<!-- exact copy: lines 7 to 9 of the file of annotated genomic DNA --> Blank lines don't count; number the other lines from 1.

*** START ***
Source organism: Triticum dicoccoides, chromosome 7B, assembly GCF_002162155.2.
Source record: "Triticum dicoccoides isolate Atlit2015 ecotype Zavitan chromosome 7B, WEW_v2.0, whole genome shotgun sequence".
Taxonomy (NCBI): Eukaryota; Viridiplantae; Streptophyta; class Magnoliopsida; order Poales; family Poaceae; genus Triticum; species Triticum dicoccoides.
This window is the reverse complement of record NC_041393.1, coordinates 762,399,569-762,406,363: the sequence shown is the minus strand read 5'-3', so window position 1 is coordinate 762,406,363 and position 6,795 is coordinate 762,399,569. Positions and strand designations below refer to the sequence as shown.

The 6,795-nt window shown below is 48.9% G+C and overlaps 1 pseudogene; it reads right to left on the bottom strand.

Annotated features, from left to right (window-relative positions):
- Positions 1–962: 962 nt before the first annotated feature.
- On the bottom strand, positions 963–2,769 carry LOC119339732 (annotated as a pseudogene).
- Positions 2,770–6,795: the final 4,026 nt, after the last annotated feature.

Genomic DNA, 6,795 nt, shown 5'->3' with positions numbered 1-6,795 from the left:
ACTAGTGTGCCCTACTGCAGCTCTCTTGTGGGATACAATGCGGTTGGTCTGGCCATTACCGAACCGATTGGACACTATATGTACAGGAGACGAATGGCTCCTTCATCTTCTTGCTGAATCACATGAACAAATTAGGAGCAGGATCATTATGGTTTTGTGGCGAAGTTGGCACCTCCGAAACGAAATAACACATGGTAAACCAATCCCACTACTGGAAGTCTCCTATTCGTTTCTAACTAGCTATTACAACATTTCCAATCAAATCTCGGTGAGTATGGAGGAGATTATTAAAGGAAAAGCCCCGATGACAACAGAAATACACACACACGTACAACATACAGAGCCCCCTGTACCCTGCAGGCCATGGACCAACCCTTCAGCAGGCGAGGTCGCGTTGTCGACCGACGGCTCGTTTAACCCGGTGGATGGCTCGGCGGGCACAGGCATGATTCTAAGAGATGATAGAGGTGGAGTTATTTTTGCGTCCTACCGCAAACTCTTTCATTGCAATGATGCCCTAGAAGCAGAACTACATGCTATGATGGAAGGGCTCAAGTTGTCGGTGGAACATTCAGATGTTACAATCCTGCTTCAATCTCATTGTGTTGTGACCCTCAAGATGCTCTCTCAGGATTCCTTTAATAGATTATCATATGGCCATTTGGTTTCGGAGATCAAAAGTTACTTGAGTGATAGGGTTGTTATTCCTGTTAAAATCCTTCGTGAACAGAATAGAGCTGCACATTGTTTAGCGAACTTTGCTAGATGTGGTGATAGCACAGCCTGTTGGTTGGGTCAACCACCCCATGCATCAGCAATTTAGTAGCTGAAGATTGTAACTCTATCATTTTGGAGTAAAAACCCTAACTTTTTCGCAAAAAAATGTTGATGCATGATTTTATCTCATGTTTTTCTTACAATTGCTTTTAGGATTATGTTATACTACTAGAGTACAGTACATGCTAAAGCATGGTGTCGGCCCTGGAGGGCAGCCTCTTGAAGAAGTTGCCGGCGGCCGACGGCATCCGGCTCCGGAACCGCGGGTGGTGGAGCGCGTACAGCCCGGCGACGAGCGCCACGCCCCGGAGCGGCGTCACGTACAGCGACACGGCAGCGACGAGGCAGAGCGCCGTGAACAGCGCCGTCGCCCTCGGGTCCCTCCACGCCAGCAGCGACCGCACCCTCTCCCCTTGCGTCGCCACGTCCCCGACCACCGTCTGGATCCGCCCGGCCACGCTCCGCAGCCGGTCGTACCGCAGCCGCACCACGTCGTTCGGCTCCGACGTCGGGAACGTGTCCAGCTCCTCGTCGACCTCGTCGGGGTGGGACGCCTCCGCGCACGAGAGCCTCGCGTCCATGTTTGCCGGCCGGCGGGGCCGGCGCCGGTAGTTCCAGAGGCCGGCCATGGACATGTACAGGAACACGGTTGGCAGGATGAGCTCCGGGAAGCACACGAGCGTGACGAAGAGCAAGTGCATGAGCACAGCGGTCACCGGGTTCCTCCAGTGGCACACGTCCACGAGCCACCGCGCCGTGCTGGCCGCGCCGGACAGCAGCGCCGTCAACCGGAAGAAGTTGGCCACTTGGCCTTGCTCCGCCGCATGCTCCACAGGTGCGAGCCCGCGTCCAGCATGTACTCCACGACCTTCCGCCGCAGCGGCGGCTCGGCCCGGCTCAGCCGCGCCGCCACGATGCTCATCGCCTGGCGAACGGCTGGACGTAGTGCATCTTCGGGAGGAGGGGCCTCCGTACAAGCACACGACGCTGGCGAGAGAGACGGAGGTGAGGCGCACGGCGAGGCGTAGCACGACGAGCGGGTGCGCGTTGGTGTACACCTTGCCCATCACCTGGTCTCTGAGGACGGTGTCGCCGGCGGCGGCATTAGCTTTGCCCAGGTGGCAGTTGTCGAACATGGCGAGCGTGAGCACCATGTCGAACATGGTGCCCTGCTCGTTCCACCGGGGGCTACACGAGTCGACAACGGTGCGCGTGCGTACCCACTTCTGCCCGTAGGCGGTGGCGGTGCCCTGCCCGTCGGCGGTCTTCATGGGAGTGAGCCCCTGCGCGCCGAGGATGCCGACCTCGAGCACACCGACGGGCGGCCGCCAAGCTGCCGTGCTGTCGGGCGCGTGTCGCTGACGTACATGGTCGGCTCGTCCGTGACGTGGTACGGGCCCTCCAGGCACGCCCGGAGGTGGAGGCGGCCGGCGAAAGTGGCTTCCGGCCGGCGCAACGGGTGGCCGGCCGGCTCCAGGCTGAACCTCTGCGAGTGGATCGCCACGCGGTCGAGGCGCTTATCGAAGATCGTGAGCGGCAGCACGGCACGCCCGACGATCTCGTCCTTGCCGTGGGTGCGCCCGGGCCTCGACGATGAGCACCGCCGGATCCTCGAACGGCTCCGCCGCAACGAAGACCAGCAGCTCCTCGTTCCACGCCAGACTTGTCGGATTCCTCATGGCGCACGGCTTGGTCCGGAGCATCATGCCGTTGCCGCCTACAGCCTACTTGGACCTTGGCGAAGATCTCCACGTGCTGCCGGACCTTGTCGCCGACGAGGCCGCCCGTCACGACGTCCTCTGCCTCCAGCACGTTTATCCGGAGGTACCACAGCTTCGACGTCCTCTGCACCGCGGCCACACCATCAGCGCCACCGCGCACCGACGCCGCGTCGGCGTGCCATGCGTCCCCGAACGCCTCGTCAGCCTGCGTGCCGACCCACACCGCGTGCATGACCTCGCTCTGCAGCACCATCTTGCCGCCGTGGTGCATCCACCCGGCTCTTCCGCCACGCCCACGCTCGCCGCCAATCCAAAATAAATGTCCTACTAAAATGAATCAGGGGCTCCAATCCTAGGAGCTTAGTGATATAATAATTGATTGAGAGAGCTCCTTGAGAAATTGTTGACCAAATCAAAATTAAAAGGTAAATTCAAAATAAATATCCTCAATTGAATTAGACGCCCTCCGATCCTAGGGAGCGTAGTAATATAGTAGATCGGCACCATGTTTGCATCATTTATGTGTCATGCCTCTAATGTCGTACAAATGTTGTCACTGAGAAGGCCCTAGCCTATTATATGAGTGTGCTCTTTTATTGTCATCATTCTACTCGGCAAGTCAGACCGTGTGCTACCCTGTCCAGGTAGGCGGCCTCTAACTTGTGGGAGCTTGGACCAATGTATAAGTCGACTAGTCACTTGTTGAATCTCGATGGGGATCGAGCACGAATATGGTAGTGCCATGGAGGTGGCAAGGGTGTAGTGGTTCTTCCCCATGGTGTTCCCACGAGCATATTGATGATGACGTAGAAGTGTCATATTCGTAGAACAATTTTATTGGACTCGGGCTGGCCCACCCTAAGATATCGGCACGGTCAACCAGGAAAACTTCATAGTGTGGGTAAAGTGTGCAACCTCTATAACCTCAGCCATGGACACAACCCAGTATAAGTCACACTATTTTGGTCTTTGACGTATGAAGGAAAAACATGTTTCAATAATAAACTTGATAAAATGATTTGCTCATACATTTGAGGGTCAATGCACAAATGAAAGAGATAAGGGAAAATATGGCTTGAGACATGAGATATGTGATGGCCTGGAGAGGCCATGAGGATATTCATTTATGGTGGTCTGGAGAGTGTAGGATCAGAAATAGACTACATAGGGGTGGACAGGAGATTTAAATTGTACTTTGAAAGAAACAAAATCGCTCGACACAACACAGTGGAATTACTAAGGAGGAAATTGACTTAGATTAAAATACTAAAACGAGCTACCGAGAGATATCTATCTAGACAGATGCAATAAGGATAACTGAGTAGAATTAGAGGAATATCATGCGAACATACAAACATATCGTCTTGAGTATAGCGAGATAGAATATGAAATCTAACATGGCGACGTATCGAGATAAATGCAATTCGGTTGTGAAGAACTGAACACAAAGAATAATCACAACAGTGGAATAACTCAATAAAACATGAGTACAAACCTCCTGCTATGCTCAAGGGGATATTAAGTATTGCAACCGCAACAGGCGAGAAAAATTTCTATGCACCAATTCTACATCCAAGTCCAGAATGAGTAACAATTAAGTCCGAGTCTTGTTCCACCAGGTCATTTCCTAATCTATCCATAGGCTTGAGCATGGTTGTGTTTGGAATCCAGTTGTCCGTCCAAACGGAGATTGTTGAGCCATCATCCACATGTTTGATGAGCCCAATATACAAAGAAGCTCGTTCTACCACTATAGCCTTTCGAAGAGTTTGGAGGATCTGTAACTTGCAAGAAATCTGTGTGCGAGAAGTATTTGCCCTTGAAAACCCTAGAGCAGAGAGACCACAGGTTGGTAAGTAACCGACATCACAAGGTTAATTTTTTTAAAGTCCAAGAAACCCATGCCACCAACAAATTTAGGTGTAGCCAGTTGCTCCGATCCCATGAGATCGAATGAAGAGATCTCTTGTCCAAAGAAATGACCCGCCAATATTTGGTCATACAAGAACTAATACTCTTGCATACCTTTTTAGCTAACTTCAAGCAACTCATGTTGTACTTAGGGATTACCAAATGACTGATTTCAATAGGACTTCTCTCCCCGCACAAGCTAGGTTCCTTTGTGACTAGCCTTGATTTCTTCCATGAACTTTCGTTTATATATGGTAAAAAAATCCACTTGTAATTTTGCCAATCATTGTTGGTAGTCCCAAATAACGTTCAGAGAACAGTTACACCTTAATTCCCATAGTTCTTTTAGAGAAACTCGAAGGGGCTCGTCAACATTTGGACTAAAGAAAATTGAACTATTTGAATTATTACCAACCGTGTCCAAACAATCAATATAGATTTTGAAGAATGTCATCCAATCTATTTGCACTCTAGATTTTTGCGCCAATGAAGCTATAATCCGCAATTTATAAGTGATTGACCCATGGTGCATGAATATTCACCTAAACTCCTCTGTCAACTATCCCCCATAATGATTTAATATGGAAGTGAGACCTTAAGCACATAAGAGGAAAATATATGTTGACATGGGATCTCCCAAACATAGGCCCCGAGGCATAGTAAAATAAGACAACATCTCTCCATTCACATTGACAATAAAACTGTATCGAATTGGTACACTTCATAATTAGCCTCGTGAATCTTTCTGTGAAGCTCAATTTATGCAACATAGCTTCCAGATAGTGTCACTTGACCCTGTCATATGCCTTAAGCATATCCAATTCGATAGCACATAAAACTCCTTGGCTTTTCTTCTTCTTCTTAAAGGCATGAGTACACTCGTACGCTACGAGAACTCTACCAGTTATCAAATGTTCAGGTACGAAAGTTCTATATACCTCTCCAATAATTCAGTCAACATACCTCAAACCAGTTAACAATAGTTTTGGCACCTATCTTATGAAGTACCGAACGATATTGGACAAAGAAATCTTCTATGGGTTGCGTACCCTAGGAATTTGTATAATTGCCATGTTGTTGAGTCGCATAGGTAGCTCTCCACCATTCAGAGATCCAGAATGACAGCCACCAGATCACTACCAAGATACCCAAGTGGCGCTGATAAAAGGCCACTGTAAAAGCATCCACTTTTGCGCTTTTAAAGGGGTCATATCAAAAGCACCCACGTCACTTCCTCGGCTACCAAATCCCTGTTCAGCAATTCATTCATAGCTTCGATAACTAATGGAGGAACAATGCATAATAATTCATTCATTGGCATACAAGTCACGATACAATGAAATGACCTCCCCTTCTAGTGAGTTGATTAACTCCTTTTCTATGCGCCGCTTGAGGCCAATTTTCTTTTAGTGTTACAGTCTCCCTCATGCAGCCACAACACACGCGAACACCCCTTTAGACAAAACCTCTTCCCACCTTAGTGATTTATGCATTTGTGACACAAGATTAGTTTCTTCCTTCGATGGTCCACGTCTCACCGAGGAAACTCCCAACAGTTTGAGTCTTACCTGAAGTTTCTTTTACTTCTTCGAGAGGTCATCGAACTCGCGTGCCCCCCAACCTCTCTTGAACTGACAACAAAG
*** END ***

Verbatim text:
- Positions 1–962: 962 nt before the first annotated feature.
- On the bottom strand, positions 963–2,769 carry LOC119339732 (annotated as a pseudogene).
- Positions 2,770–6,795: the final 4,026 nt, after the last annotated feature.